1. Gate Colour

The colour of the gate, style, and material your gate is made of, is the first impression visitors and passers-by will get about the home. Painting the gate an attractive colour serves to enhance garden aesthetics while showcasing the owners personality. Besides, Aluminium Garden gates Liverpool can be made more durable through powder coating which could add years of use to the gate.

  1. Accessing the Home

Depending on the privacy or level of security required, there may be several options on using the gate.

  1. a) Manual Access: Opening the gate by hand is one of the oldest and simplest ways to get into your home. However, it can be quite inconvenient since it requires either a key, a code, or padlock. These would call for special arrangements or wait times when the household is entertaining guests, people are in a rush, or are dealing with bad weather.
  2. b) Remote Control Access: Easy to open the gate particularly when approaching an outward swinging gate in a vehicle. Depending on settings, it may be possible to allow guests into the property without needing to go out to let them in.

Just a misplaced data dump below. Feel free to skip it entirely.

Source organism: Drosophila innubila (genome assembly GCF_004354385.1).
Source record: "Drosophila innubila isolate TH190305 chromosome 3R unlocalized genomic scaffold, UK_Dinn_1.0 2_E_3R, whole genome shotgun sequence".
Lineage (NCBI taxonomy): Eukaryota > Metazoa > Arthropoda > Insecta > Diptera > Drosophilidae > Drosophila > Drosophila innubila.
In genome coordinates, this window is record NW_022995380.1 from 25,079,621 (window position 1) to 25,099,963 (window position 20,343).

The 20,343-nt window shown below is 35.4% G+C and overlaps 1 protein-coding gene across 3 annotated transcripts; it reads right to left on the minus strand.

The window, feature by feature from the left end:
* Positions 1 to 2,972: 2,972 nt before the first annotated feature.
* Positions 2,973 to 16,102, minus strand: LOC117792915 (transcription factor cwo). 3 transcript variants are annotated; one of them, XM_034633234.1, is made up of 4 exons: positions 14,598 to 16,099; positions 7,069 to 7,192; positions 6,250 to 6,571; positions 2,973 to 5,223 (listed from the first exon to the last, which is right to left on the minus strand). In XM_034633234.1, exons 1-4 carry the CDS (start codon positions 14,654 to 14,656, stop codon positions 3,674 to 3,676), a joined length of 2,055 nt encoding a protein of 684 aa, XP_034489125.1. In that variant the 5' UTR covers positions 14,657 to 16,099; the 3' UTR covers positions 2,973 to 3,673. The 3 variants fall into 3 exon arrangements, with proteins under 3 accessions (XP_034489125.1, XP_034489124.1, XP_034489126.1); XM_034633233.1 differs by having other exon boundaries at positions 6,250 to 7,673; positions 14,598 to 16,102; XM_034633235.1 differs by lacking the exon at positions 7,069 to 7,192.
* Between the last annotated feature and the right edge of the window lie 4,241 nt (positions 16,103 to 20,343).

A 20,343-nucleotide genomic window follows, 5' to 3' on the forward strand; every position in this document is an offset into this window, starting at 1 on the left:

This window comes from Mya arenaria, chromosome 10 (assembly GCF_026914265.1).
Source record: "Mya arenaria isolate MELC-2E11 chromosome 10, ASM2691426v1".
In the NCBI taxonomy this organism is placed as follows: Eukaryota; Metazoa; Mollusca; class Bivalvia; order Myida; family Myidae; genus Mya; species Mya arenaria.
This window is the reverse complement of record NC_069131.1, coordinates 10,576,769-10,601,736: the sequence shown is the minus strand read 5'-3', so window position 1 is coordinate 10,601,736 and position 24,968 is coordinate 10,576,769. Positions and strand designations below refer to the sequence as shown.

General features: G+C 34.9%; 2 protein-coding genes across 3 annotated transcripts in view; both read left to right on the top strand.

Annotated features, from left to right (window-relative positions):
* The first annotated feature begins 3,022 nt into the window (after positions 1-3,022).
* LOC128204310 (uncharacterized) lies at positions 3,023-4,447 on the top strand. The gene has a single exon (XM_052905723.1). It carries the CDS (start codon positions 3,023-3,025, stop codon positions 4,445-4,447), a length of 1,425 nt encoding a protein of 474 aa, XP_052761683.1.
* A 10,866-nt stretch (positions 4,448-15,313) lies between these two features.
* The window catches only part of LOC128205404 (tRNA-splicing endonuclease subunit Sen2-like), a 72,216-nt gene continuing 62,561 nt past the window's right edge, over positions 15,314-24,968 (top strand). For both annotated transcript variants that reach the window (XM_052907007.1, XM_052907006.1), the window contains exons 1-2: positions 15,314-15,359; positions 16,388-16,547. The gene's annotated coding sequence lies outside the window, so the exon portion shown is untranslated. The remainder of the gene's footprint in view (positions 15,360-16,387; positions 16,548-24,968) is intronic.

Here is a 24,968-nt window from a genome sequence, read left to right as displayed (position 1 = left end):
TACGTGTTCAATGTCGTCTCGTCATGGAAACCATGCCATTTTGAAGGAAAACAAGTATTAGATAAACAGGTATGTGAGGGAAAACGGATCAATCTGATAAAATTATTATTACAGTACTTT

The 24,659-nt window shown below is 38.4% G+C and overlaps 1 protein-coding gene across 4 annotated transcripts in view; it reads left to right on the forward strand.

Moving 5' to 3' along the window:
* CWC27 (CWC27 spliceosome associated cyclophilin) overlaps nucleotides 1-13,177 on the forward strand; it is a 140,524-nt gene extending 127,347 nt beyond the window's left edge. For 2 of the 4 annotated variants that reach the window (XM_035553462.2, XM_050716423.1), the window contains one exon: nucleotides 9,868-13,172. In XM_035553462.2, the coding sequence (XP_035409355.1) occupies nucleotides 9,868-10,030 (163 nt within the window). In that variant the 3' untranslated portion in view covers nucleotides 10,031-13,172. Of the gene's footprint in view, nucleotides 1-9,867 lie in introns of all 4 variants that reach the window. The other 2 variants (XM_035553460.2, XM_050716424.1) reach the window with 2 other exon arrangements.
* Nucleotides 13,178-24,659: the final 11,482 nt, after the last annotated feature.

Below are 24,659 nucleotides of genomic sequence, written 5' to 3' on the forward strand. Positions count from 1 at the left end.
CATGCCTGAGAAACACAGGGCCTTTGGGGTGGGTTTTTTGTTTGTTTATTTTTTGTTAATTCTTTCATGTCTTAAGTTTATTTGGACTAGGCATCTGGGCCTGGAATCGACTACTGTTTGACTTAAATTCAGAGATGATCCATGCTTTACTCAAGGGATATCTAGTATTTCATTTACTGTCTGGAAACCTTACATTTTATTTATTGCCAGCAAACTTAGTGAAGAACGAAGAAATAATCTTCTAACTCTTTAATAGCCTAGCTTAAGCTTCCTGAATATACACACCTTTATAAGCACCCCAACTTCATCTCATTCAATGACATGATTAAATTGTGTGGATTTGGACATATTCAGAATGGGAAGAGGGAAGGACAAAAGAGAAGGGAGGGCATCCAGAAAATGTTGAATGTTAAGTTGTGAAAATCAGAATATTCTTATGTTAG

3. c) Intercom Access: Coming with a security camera, the intercom is one of the safest ways of access that allows for the utmost levels of security and privacy.
  4. Powering the Gate

Unless the owner goes for manual gates, there is a need to determine how the gate will be powered. The easiest solution is running electrical cables from the house to the driveway. Alternatively, they can go for solar powered gates, which not only save them money, but are also eco-friendly. Moreover, the inconvenience of being locked out of the home during a power outage, or the risk of underground cables being cut, is eliminated in one stroke.

Posted in Garden Fencing, Gardens

Putting up fence panels, and dealing with fence posts.

Posted on December 18, 2015 at 10:55 pm

Putting up new fence panels in your garden is no easy task; you first have to check who owns the fence you’re taking down, as in the land the fence is on, or the land the new fence is to be built on. The land could belong to you or your neighbour; if the land belongs to your neighbour, it is generally their responsibility to put a new one up, or if there is no fence, then you can put one up on the boundaries of the land on your side.